“It’s going to be really close,” said Mike Efferson, a meteorologist with the National Weather Service office in Slidell, La., which covers New Orleans and Baton Rouge. “Right now we have it at a strong Category 1, but we’re trying to message people to prepare for a Category 2.”
Category 1 hurricanes have sustained winds of 74 to 95 miles an hour, and Category 2 storms have sustained winds of 96 to 110 mph.
Sally is the 18th named storm of this year’s Atlantic hurricane season. This season reached 18 named storms faster than any other previous season.
Located off Florida’s West Coast on Sunday, Sally is expected to reach hurricane strength on Monday. It is currently forecast to make landfall near the mouth of the Mississippi River and pass over New Orleans, dumping 10 to 20 inches of rain and with a storm surge of 7 to 11 feet.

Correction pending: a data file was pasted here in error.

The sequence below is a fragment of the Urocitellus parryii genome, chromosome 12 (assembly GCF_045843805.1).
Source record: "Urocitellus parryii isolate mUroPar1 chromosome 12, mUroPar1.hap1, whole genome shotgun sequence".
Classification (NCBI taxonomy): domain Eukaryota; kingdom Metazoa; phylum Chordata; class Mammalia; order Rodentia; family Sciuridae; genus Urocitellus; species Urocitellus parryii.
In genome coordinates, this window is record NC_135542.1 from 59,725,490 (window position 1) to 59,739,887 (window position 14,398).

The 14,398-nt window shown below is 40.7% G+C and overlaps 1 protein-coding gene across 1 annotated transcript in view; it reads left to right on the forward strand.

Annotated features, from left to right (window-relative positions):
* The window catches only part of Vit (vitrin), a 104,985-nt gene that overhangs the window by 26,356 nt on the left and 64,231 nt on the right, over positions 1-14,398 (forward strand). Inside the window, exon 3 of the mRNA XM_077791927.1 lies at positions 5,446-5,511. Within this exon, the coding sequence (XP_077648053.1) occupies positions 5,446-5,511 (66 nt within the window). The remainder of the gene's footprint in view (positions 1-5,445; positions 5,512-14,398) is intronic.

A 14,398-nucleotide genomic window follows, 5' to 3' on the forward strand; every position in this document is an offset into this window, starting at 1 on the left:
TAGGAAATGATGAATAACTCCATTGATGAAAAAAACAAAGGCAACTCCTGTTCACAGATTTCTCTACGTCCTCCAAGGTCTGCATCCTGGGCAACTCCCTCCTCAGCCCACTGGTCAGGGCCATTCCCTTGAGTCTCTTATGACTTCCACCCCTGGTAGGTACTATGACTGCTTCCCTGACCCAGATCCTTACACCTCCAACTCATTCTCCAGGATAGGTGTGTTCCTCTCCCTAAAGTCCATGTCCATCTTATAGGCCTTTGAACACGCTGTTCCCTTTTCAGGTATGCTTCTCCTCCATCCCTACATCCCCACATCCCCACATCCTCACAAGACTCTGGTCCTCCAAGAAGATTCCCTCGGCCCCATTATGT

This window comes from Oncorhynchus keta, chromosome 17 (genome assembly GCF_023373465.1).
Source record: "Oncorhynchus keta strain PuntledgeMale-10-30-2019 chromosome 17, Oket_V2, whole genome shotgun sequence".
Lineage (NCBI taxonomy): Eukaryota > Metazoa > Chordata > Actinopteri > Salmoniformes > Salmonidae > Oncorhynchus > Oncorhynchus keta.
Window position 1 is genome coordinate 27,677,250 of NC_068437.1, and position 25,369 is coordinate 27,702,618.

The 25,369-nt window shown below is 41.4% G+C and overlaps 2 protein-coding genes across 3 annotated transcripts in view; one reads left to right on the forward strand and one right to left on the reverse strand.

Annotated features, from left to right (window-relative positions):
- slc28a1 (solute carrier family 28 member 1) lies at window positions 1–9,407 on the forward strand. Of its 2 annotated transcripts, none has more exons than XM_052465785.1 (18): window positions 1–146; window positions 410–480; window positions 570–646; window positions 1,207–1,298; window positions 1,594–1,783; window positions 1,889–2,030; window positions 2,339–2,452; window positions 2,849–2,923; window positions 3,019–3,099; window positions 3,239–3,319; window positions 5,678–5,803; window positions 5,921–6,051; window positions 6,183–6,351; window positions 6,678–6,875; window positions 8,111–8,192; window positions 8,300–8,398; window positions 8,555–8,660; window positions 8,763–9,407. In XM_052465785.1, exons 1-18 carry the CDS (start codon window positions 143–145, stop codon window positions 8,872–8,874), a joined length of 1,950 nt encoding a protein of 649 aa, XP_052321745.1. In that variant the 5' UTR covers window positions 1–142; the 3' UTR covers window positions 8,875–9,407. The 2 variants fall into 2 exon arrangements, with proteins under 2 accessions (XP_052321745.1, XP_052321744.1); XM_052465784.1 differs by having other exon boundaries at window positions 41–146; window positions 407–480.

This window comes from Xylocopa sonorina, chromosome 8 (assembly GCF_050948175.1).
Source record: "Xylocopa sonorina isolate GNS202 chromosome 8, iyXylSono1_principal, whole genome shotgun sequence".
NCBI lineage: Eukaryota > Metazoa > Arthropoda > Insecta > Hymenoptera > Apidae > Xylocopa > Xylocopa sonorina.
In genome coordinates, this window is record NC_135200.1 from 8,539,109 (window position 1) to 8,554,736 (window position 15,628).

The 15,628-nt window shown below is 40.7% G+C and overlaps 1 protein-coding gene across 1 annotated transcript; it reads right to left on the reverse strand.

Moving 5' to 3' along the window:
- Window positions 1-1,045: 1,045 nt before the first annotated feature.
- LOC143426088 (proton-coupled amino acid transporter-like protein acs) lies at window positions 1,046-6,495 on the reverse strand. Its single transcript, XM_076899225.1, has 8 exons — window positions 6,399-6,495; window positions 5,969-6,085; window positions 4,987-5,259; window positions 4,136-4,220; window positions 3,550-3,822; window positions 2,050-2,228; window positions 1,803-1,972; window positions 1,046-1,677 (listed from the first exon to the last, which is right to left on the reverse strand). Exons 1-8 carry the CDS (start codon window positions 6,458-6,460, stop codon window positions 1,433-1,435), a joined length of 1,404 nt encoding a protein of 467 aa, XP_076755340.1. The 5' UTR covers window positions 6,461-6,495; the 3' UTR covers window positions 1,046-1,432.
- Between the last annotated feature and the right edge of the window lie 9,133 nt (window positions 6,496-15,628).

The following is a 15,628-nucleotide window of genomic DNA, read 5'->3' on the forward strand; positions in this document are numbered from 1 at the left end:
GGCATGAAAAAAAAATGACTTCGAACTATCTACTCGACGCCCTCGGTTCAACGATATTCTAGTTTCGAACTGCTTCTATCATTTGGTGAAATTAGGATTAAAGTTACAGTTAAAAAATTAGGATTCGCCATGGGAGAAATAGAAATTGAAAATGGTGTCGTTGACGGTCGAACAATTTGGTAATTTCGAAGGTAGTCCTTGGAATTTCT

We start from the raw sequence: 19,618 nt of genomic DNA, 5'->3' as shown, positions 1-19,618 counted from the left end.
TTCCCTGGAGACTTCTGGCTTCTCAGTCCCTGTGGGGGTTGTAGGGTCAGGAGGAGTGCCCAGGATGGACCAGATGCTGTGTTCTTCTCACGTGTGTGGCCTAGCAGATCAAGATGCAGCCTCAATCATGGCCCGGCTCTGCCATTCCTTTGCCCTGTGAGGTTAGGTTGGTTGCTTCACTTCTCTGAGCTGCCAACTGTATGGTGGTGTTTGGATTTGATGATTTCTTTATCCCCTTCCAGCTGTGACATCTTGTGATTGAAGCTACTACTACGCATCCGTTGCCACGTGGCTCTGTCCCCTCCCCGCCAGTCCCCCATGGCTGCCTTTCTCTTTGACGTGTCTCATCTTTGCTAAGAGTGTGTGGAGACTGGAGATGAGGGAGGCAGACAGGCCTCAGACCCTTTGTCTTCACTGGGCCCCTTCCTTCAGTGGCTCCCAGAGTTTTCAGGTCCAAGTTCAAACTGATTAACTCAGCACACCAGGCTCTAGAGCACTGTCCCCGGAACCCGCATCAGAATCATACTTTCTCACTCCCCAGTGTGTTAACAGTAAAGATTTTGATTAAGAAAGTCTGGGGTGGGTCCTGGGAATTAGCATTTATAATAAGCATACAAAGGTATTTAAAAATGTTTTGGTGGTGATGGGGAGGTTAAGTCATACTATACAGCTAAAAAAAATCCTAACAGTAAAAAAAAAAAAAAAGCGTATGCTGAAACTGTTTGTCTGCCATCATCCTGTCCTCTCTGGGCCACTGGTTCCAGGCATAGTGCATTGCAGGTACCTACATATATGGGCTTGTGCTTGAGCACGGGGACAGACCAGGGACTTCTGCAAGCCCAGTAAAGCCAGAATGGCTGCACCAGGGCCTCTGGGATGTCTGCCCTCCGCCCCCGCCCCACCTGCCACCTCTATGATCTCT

“We’re not expecting any impacts on the federal levee protection system” in New Orleans, Mr. Efferson said. “It’ll give those pumps a good test, for sure.”
He said the heavy rains will lead to flash flooding in some areas and river flooding north of New Orleans.
It’s a slow-moving system, exacerbating the risk of flash flooding over southeastern Louisiana, southern Mississippi, southern Alabama, and the Florida Panhandle through Wednesday morning, the National Hurricane Center said in a tweet. The storm is broadly expected to dump 6 to 12 inches of rain, with some areas seeing up to 20 inches, the center said.